One thing that has a huge bearing on how far kayaks paddle is how fast or strong the tidal flow they will be traveling with or against is. I grew up on the east coast of Ireland and this is where I learned to fish from a kayak. We have strong tidal flows here and it was imperative that I learned how to understand them. Any distance that is covered on an outward leg of a journey has to be repeated to get back to your launch point, particularly important if you travel up or down tide but just as relevant if you travel straight out to sea. Bearing this in mind it would be good practice to familiarise yourself with the ‘Rule of Twelfths’.
Well known to surfers, windsurfers and other water users, the Rule of Twelfths is a method used to understand when the peak flows of any tidal cycle will occur. In areas where tides can be strong it is a useful rule to enable the kayaker to figure out when the best and easier times to paddle will be. Ideally you want to paddle with the tide when it is at its strongest and against the flow when it is at its weakest. Paddling against a strong flow is exhausting work and although you will generally make some headway, a minute’s breather can see you swept back to where you started. You can always travel down tide with the flow, wait for the slack and then paddle back with the turned tide but sometimes life and time restrictions do not allow for launching in perfect synchronisation with this pattern which is where the Rule of Twelfths comes into play.
Taking low tide to high tide as a starting point we have a period of slack water to begin with. The low to high tidal run will last approximately six hours. If we take the full tidal flow as a fraction, twelve twelfths, we can divide this fraction against the tidal flood thusly; the first hour of flow will be one twelfth of the entire flow’s power. The second hour equates to two twelfths while the third and fourth hours will equal three twelfths each. The fifth hour will see the flow starting to weaken back down to two twelfths, the final hour drops back to one twelfth to eventually bring us to the next slack period as the tide turns once more. Once turned and starting to ebb, the same logic is applied to a dropping tide.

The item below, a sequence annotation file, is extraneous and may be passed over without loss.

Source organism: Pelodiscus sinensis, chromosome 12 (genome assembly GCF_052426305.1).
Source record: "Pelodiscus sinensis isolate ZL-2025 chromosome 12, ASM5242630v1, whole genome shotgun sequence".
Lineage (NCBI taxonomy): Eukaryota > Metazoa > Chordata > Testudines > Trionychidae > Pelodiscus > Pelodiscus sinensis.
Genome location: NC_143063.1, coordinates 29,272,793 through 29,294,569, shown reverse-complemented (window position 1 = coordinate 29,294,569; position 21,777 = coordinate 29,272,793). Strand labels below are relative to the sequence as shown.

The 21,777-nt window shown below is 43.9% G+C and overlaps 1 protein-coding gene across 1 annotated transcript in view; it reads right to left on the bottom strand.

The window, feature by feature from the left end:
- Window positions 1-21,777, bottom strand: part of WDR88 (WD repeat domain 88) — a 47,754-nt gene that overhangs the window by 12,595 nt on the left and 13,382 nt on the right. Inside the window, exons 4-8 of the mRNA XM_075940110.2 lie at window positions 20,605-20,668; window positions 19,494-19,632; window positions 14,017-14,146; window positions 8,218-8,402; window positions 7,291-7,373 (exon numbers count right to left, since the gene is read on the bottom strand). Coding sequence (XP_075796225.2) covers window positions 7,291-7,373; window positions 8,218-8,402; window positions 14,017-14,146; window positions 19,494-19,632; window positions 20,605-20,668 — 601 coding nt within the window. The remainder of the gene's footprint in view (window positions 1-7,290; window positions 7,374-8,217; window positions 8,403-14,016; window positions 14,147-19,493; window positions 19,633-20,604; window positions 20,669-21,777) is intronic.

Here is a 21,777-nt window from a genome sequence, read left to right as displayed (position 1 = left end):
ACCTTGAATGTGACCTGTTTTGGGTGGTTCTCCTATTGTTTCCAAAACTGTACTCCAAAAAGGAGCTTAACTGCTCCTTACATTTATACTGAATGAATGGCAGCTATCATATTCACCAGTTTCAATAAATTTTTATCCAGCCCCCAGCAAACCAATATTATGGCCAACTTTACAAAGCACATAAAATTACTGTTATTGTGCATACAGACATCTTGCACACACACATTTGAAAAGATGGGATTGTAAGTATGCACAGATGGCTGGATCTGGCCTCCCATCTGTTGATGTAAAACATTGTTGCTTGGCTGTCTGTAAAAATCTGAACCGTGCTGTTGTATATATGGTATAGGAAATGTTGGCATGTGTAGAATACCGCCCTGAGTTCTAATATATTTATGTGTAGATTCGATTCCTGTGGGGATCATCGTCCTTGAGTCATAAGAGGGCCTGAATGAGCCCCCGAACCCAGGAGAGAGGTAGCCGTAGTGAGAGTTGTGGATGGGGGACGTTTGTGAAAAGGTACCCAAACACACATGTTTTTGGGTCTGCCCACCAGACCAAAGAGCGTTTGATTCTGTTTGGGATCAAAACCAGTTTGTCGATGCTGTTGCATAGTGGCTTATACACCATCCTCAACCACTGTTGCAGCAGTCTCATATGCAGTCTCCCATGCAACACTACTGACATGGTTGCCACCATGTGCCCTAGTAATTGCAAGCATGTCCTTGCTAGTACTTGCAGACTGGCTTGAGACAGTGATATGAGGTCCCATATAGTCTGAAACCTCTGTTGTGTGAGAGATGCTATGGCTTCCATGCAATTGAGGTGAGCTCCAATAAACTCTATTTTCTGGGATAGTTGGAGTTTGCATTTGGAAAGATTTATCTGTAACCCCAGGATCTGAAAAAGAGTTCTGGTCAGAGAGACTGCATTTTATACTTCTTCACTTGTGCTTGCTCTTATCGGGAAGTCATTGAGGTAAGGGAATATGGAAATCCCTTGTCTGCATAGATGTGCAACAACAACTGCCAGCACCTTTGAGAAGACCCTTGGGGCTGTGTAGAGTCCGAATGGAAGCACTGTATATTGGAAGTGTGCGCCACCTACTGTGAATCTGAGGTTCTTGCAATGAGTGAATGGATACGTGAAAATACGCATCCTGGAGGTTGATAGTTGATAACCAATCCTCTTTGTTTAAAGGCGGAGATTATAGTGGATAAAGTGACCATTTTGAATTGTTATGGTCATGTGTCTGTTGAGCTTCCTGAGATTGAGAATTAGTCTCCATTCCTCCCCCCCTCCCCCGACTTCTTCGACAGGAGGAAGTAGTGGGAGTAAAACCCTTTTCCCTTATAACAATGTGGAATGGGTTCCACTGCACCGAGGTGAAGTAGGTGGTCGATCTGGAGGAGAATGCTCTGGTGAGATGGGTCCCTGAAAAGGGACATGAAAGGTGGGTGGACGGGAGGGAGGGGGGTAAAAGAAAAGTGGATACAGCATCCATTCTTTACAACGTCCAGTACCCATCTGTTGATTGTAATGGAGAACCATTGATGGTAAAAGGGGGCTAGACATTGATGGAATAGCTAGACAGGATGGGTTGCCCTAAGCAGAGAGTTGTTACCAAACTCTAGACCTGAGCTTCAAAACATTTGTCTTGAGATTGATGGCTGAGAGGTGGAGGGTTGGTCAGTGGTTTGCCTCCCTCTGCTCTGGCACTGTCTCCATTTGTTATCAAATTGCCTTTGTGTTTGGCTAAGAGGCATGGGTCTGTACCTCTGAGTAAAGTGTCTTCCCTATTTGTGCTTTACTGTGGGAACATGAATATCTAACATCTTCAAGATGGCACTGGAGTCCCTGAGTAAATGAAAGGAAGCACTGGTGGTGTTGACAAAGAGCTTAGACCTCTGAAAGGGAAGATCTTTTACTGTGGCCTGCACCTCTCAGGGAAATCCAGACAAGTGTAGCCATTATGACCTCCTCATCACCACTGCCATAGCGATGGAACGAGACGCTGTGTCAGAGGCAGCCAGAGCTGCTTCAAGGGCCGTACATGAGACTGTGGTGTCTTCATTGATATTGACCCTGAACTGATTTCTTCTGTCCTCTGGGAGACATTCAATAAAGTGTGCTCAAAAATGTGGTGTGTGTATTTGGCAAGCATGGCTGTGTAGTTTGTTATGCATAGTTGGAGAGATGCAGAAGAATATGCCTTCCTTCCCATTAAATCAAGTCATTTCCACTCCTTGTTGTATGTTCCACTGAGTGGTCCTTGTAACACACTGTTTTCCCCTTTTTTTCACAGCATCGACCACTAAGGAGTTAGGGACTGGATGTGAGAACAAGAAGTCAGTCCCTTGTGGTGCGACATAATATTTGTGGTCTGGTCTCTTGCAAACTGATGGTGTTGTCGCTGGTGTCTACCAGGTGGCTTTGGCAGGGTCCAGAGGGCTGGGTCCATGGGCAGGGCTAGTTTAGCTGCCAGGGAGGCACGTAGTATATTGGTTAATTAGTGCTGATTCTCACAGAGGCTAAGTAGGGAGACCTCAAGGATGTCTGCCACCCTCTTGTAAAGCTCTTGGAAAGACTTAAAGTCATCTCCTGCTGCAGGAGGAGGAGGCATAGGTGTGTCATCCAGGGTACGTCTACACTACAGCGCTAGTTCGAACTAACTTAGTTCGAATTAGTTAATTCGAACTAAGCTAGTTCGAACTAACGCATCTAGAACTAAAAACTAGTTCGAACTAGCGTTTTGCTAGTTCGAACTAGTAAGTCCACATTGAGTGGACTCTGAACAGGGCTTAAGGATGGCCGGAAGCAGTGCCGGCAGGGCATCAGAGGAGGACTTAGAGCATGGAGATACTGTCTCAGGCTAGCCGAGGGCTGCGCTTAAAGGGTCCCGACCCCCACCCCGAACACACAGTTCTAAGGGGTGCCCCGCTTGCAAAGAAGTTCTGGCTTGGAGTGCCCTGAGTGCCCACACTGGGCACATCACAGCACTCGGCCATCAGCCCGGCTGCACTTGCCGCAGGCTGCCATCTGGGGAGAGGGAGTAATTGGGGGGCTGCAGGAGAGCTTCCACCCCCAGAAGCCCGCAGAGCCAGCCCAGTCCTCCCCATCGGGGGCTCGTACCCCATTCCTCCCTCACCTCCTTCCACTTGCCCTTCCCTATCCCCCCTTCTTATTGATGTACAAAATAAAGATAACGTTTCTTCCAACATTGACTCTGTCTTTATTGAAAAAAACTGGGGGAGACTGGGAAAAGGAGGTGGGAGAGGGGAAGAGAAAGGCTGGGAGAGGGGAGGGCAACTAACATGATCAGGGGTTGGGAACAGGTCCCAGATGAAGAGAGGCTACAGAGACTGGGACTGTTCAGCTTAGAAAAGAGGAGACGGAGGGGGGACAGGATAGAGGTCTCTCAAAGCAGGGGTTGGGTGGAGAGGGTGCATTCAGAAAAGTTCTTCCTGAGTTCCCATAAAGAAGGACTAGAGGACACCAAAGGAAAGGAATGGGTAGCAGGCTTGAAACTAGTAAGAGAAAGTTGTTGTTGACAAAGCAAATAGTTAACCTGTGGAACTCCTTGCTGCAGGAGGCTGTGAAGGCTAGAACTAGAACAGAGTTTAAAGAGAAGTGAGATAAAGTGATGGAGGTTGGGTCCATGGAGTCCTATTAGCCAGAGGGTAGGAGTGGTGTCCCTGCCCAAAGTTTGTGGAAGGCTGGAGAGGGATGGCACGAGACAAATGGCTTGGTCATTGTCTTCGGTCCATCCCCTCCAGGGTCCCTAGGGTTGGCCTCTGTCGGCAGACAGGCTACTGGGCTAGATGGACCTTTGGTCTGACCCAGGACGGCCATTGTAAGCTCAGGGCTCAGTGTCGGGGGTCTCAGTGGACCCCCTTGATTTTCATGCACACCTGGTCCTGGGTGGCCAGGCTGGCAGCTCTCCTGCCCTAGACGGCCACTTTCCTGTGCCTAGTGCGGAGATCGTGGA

What this all means is that for a six hour tidal cycle the flow will be at its weakest for the first and last hours, the hour closest to slack water at each end of the tide. These are going to be the easiest times for paddling and will require the least amount of energy and effort to travel against the flow. The third and fourth hours will have the strongest tidal flows. This is the ideal time to use the tide to push you along to where you want to get to. It is also the worst time to be paddling against the tide and depending on its strength it will cost you a lot of time and effort to paddle against, even to cover just a short distance.
Strengths and flows will depend on your locality and whether the tide is running as a spring, neap or in between. The flow ratio as seen in the Rule of Twelfths will still apply. Understanding when the peak tidal flows will occur will enable the angler to assess when they think the best time for paddling and the best time to anchor or stay off the water will be. I learned the hard way on one of my earlier paddling adventures. A leisurely twenty five minute paddle turned into an hour and a half’s struggle on the way back!
Article seen in Sea Angler